We provide professional development and networking opportunities for undergraduate and graduate students by sponsoring travel to national conferences focused on diversity in computing, such as the Grace Hopper Celebration of Women in Computing and the Tapia Celebration of Diversity in Computing. At these events, students connect with and learn from computing professionals representing diverse backgrounds, ethnicities, abilities, and gender.
Engaging Women in the Field
We have made great strides in encouraging more women to pursue computer science and engineering degrees and attracting leading women in the field to teach and pursue their research at the Allen School. Thirty percent of our CS bachelor’s degrees are earned by women – twice the national average for Ph.D.-granting institutions. Twenty-five percent of our Ph.D. students are women.
The Allen School is nationally recognized for our efforts to increase gender diversity in computing. In 2011, we joined the National Center for Women in Technology as a Pacesetter School committeed to attracting and retaining more women. In 2015, NCWIT recognized our efforts with its inaugural NCWIT Extension Services Transformation (NEXT) Award grand prize based on our success in recruiting and retaining women in undergraduate computer science. In granting the award, NCWIT noted that "the University of Washington has grown an inclusive, welcoming community that spans beyond the walls of the university and has demonstrably advanced women’s meaningful participation in computing."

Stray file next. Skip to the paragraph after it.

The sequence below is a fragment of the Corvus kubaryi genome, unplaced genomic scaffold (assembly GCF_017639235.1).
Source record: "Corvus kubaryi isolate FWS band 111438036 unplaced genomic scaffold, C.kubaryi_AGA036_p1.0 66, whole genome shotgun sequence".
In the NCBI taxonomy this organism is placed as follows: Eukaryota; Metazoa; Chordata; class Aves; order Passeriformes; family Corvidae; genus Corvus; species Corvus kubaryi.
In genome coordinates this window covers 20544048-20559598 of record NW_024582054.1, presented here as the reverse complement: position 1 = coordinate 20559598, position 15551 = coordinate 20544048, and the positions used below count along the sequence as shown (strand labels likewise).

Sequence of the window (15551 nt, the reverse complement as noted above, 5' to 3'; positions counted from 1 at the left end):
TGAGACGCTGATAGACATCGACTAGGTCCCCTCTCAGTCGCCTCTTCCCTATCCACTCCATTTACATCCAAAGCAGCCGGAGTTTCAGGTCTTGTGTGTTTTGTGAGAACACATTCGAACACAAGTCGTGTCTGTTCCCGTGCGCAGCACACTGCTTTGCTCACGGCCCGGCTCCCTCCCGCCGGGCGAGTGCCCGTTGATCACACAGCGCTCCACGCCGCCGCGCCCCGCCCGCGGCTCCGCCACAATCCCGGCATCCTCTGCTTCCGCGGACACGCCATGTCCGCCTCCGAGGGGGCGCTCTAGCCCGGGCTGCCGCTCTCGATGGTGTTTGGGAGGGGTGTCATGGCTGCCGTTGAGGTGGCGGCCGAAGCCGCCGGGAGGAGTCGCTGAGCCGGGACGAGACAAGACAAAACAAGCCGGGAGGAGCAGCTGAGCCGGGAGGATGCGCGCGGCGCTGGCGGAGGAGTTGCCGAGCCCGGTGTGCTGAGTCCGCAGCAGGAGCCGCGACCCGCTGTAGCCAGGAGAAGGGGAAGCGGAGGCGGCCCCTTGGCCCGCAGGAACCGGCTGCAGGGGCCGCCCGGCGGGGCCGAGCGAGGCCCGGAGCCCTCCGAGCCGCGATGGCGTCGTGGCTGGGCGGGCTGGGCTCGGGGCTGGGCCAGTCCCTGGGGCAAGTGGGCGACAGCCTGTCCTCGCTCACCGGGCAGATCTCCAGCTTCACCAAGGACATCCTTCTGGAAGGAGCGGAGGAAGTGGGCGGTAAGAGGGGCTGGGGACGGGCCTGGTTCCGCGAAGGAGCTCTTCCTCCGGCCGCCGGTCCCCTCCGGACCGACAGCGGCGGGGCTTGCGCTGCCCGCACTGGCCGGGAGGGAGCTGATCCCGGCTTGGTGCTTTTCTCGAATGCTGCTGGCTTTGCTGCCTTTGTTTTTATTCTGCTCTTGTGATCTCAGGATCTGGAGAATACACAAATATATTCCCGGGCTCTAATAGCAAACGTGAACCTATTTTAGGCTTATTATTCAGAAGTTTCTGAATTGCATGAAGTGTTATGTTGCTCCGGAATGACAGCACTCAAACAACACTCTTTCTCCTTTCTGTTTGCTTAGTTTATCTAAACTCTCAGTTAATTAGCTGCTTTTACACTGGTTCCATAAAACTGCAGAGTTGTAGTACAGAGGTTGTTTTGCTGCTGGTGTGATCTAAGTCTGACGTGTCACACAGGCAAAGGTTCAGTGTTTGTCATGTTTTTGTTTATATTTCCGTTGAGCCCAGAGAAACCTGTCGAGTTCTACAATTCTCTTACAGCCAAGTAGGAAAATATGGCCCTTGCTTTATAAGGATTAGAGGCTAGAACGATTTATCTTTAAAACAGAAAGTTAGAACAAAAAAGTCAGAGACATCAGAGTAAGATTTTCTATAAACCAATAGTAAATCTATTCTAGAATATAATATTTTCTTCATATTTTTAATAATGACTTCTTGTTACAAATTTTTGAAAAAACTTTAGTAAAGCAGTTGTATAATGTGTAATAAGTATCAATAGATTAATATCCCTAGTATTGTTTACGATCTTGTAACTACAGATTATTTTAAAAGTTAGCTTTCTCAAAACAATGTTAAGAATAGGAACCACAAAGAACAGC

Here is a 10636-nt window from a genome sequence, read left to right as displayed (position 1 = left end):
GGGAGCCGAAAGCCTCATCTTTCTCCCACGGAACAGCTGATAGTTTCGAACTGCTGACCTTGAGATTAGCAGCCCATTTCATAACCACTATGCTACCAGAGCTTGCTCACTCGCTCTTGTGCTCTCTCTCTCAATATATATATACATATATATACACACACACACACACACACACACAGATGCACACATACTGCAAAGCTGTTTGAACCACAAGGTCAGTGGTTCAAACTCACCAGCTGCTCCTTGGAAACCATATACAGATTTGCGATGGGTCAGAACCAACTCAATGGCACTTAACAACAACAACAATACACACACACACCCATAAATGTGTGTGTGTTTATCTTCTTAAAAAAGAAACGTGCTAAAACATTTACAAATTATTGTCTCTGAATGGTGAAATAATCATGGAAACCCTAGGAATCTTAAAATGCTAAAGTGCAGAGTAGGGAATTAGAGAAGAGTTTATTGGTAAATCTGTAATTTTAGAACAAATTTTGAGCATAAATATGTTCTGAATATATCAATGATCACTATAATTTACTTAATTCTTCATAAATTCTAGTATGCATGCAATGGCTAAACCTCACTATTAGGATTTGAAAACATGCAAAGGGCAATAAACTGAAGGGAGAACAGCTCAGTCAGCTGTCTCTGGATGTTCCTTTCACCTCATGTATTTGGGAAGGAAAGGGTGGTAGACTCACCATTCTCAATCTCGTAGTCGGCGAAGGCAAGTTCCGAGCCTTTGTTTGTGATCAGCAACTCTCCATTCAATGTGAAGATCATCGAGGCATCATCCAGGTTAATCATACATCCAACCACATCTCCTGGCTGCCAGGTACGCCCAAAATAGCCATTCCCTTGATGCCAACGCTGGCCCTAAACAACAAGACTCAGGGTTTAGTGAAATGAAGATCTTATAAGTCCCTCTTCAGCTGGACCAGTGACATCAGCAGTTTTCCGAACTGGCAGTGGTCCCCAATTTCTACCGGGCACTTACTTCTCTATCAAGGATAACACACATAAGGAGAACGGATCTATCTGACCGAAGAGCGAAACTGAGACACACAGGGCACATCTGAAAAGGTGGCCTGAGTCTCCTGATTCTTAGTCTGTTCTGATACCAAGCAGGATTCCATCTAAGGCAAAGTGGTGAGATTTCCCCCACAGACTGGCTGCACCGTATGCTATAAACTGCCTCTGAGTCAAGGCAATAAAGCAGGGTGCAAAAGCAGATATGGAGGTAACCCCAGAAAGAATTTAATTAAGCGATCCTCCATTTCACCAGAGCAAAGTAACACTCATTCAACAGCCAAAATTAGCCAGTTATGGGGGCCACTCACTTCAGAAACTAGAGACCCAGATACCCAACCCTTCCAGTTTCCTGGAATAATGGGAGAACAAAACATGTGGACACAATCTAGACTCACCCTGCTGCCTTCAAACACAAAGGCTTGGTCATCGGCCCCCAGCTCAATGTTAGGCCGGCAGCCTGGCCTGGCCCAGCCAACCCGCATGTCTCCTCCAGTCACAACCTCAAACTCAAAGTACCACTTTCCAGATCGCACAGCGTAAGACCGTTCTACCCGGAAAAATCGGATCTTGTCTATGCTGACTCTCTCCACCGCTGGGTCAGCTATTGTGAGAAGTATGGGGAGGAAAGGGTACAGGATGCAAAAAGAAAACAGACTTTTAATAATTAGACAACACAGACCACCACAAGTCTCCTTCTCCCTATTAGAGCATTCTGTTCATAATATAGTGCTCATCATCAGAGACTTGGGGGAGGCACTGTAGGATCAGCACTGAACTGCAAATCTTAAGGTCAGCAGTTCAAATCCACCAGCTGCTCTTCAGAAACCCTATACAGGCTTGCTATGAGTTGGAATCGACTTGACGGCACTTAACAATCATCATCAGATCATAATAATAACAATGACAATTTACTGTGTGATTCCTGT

Our Women in Computer Science & Engineering seminar provides pre-major students with an opportunity to learn more about the tech industry and explore the contributions of women in the field. Our Women’s Research Day celebrates the work of our faculty, graduate, and undergraduate researchers, while connecting students with women conducting research in industry. CSE also hosts women’s lunches and has a very active student chapter of the Association of Computing Machinery (ACM-W) provide networking, career, and social opportunities.